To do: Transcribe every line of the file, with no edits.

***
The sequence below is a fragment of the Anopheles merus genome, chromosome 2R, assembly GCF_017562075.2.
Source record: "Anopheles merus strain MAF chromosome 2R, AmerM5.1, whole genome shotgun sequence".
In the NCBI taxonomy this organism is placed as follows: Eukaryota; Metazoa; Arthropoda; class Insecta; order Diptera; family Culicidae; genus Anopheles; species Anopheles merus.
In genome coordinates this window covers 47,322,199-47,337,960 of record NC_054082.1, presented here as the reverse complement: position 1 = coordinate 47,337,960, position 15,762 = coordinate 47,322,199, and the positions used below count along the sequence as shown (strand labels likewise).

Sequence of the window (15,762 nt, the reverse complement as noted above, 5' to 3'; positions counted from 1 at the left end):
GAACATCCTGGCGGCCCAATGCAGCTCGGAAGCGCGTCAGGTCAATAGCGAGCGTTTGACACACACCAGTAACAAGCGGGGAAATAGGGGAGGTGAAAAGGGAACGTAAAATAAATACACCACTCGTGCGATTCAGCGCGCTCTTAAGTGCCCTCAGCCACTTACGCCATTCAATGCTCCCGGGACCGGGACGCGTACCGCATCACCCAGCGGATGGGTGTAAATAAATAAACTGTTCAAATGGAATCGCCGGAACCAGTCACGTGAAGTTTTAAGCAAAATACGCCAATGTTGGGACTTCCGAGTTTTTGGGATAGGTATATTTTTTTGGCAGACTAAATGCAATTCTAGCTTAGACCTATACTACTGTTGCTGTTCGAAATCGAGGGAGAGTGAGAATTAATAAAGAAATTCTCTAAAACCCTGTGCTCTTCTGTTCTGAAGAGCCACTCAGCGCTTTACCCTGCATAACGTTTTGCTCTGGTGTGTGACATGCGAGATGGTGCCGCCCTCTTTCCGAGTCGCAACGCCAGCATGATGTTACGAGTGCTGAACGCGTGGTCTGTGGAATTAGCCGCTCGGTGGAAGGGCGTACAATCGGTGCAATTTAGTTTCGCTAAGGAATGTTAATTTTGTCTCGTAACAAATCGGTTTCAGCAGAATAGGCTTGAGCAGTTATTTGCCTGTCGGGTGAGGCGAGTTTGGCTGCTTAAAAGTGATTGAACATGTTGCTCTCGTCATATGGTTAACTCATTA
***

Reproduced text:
The sequence below is a fragment of the Anopheles merus genome, chromosome 2R, assembly GCF_017562075.2.
Source record: "Anopheles merus strain MAF chromosome 2R, AmerM5.1, whole genome shotgun sequence".
In the NCBI taxonomy this organism is placed as follows: Eukaryota; Metazoa; Arthropoda; class Insecta; order Diptera; family Culicidae; genus Anopheles; species Anopheles merus.
In genome coordinates this window covers 47,322,199-47,337,960 of record NC_054082.1, presented here as the reverse complement: position 1 = coordinate 47,337,960, position 15,762 = coordinate 47,322,199, and the positions used below count along the sequence as shown (strand labels likewise).

Sequence of the window (15,762 nt, the reverse complement as noted above, 5' to 3'; positions counted from 1 at the left end):
GAACATCCTGGCGGCCCAATGCAGCTCGGAAGCGCGTCAGGTCAATAGCGAGCGTTTGACACACACCAGTAACAAGCGGGGAAATAGGGGAGGTGAAAAGGGAACGTAAAATAAATACACCACTCGTGCGATTCAGCGCGCTCTTAAGTGCCCTCAGCCACTTACGCCATTCAATGCTCCCGGGACCGGGACGCGTACCGCATCACCCAGCGGATGGGTGTAAATAAATAAACTGTTCAAATGGAATCGCCGGAACCAGTCACGTGAAGTTTTAAGCAAAATACGCCAATGTTGGGACTTCCGAGTTTTTGGGATAGGTATATTTTTTTGGCAGACTAAATGCAATTCTAGCTTAGACCTATACTACTGTTGCTGTTCGAAATCGAGGGAGAGTGAGAATTAATAAAGAAATTCTCTAAAACCCTGTGCTCTTCTGTTCTGAAGAGCCACTCAGCGCTTTACCCTGCATAACGTTTTGCTCTGGTGTGTGACATGCGAGATGGTGCCGCCCTCTTTCCGAGTCGCAACGCCAGCATGATGTTACGAGTGCTGAACGCGTGGTCTGTGGAATTAGCCGCTCGGTGGAAGGGCGTACAATCGGTGCAATTTAGTTTCGCTAAGGAATGTTAATTTTGTCTCGTAACAAATCGGTTTCAGCAGAATAGGCTTGAGCAGTTATTTGCCTGTCGGGTGAGGCGAGTTTGGCTGCTTAAAAGTGATTGAACATGTTGCTCTCGTCATATGGTTAACTCATTA